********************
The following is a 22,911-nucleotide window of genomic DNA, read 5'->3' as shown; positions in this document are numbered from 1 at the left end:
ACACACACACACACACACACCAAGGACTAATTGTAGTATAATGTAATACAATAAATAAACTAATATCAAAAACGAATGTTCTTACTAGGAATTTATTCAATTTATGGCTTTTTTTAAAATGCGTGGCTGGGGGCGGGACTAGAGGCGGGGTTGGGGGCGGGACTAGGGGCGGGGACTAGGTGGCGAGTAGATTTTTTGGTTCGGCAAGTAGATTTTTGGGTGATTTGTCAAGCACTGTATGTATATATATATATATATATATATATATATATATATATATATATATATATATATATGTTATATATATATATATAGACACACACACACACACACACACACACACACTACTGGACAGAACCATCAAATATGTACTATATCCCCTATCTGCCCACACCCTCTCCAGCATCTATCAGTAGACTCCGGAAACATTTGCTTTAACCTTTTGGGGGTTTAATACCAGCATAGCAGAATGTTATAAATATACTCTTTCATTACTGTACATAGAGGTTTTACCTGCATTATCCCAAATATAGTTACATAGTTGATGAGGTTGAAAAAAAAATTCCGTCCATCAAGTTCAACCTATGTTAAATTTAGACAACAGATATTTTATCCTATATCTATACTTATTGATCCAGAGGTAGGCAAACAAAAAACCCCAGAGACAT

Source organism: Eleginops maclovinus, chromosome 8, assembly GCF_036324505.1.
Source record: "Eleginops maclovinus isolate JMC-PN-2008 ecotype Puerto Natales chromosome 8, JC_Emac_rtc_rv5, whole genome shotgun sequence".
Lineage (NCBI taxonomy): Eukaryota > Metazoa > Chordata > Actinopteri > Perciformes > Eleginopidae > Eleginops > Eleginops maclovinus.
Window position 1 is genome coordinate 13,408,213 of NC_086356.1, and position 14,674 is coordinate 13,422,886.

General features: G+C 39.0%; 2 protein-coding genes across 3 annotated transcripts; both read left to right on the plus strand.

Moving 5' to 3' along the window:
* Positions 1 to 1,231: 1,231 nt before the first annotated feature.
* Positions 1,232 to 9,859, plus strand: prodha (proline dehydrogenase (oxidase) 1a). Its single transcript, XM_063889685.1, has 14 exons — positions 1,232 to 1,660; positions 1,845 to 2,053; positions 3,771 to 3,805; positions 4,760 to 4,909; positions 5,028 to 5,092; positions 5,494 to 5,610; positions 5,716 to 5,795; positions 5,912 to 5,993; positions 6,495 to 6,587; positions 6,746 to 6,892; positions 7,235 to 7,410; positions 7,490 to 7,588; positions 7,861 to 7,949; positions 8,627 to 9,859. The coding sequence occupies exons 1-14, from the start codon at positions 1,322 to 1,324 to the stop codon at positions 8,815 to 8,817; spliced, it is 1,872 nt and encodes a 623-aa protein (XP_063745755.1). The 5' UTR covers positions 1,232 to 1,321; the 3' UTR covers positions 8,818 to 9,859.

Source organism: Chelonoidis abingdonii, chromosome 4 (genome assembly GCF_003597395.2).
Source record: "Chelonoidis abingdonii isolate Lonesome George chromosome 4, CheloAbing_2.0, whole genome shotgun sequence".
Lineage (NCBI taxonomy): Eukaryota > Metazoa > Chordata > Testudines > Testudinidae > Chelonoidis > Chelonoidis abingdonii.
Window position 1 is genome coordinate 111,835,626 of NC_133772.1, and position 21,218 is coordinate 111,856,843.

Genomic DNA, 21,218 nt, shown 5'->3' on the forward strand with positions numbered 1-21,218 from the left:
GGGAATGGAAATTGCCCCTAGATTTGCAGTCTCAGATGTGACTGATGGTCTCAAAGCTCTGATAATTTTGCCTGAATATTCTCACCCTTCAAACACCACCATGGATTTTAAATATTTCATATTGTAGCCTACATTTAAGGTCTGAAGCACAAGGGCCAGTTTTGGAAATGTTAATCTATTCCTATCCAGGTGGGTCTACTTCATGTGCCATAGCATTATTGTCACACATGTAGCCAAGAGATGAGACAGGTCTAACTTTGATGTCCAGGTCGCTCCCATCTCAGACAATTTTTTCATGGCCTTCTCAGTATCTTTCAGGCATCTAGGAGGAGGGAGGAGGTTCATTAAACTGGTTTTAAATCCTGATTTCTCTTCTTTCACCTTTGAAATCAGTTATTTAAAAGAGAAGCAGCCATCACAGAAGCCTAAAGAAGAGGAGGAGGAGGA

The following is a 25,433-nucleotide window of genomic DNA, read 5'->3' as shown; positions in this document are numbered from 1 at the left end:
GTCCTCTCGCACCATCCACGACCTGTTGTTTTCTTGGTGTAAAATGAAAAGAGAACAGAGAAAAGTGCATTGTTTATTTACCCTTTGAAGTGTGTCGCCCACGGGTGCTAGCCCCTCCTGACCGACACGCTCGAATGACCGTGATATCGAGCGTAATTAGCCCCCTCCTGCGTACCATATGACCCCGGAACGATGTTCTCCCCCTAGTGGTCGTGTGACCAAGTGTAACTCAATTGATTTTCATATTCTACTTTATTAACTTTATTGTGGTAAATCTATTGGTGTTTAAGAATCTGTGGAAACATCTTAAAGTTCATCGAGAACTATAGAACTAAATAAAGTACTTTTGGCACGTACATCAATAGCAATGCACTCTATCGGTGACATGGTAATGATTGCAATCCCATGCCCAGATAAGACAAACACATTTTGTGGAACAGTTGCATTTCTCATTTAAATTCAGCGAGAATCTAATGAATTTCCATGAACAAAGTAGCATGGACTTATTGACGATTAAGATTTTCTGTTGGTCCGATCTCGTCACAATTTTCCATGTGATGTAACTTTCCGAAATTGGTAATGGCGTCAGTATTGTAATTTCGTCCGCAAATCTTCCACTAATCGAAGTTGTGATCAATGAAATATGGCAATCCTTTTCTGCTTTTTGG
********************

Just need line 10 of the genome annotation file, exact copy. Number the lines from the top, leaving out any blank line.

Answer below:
* Positions 1,232 to 9,859, plus strand: prodha (proline dehydrogenase (oxidase) 1a). Its single transcript, XM_063889685.1, has 14 exons — positions 1,232 to 1,660; positions 1,845 to 2,053; positions 3,771 to 3,805; positions 4,760 to 4,909; positions 5,028 to 5,092; positions 5,494 to 5,610; positions 5,716 to 5,795; positions 5,912 to 5,993; positions 6,495 to 6,587; positions 6,746 to 6,892; positions 7,235 to 7,410; positions 7,490 to 7,588; positions 7,861 to 7,949; positions 8,627 to 9,859. The coding sequence occupies exons 1-14, from the start codon at positions 1,322 to 1,324 to the stop codon at positions 8,815 to 8,817; spliced, it is 1,872 nt and encodes a 623-aa protein (XP_063745755.1). The 5' UTR covers positions 1,232 to 1,321; the 3' UTR covers positions 8,818 to 9,859.